-- Incentives must be offered to not-for-profits so that they will be motivated to enter health care.

-- Big business is the enemy. It is not true that business is always more efficient.

I can see why the liberals are liberals!:


  1. Well of course business doesn't explicitly act in the public interest. Adam Smith: "It isnot from the benevolence of the butcher the brewer, or the bakerthat we expect our dinner, but from their regard to their own interest." Liberals have come to doubt the foundation of the American economy that you can BETTER trust people and business acting in their self interest than you can trust government bureaucrats and elected officials, the former with the most job security outside of the SOTUS, and the latter intent on purchasing their next election with others tax money and contributions from their friends. 
  2. What is health care, what is insurance, what is emergency surgery, what is elective. There aren't that many "emergency abortions" compared to the total, nor that many emergency prescriptions for Viagra for that matter. We already treat emergency health care as a fundamental right. The fair is in August (in this town). Other than that, I'm afraid that even the most left wing will eventually grow up enough to understand that fact that "life is not fair". "Progressives" apparently find the transfer of 15% of the earning power of even the poorest young person to elderly people that are as a group much more wealthy to be "fair". That does not make it so, any more than the treatment of everyone by insurance companies, the government, the weather, nor life in general can be expected to be "fair".  Welcome to this planet. 
  3. Why would "not for profits" react to "incentives" as opposed to people with jobs? Liberals seem to think that they can tax productivity like crazy, and nobody will react to DISincentives. What gives? How many hospitals in the US are connected to churches? Do liberals need "incentives" to do good? I thought they were just naturally good, and conservatives were naturally bad. This is making my head hurt.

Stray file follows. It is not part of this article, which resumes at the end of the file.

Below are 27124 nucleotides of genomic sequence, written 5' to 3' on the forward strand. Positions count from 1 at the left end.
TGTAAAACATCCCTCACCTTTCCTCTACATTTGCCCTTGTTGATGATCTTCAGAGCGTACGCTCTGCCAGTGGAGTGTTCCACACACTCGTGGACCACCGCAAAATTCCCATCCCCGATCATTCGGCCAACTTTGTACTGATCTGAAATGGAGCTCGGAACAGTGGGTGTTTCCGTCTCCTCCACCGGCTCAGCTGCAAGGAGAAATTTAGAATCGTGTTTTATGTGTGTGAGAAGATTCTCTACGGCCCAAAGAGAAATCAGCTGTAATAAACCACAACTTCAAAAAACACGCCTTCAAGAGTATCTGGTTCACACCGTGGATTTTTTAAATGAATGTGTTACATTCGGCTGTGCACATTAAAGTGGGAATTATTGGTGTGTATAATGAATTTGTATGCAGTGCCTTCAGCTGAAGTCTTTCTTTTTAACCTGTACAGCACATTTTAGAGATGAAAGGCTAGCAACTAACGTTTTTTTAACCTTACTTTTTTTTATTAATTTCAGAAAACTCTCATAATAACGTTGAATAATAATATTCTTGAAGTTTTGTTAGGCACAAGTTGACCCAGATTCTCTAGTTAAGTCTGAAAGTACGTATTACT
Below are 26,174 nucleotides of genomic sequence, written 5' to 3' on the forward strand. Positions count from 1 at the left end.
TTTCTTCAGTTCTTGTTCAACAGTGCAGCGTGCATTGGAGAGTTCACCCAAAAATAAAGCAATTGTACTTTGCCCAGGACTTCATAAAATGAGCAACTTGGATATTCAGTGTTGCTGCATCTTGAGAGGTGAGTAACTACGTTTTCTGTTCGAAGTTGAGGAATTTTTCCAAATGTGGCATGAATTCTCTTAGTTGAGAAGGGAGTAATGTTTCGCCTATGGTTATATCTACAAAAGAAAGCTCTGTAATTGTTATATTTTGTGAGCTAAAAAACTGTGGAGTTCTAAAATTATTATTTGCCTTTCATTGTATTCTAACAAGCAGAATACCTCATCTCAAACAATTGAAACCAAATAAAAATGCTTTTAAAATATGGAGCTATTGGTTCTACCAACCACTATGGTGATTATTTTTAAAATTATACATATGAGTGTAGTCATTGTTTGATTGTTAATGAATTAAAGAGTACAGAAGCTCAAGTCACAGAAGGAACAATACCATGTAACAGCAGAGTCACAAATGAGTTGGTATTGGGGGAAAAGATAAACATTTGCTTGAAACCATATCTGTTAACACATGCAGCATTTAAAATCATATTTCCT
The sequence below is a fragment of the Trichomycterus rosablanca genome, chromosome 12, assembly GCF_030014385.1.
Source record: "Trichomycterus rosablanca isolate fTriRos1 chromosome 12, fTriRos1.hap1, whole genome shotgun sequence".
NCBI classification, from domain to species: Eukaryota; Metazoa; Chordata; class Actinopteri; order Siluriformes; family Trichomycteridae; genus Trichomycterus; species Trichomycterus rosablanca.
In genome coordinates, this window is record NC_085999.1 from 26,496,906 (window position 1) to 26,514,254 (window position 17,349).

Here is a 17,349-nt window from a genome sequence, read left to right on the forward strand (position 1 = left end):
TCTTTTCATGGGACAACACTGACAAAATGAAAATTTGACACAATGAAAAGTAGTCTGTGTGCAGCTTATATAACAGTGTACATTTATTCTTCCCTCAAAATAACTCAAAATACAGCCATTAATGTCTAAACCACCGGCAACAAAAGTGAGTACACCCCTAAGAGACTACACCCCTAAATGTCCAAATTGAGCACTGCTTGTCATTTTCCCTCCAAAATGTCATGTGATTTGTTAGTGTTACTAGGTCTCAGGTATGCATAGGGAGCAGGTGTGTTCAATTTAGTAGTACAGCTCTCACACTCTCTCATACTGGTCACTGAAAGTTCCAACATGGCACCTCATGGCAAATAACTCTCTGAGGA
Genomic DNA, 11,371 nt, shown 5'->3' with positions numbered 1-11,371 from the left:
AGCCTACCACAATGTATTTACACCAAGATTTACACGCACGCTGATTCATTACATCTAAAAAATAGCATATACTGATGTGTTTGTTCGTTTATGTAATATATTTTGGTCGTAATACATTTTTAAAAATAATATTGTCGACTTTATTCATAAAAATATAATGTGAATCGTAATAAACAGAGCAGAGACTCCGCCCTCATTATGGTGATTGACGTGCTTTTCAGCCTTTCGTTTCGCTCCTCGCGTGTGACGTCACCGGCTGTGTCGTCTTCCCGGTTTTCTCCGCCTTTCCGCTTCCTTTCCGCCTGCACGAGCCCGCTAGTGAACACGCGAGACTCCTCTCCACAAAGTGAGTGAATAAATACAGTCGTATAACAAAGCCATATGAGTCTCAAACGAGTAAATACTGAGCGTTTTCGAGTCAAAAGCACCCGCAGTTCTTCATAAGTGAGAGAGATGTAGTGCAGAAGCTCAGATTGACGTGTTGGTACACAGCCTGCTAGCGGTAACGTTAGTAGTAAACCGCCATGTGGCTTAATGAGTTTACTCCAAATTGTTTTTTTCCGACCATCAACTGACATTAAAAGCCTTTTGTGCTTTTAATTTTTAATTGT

4. Big business certainly is the enemy of most democrats today, but it has little to do with big business. "More efficient than what?" is the operative question. When hiking and attacked by a bear, you don't have to outrun the bear, just the guy you are hiking with -- that is why conservatives never hike alone and are kind to slow friends. If one wants to tax, regulate, demonize, create vast uncertainty in the markets and treat business like a pariah, it is possible to be enemies. Business doesn't have to ALWAYS be more efficient, it just has to USUALLY be more efficient than a giant government with officials buying votes and bureaucrats with cushy lifetime jobs, huge benefits, and very little motivation to do anything. If "not for profits" need incentives, imagine how much of an incentive a government workers are going to need to outdo people in business that might see their stock go up and get paid for performance! Business doesn't need to be "always more efficient", it just has to be more efficient than government on average!


I DO want to give credit where credit is due -- the idea of attempting to get at some of the core differences is the only way forward that I can imagine.

Now on to Charles, whom I'm afraid is way too charitable to liberals, but again, his general direction is good. Please read all of both articles, especially Charles, he is a MUCH better writer than I.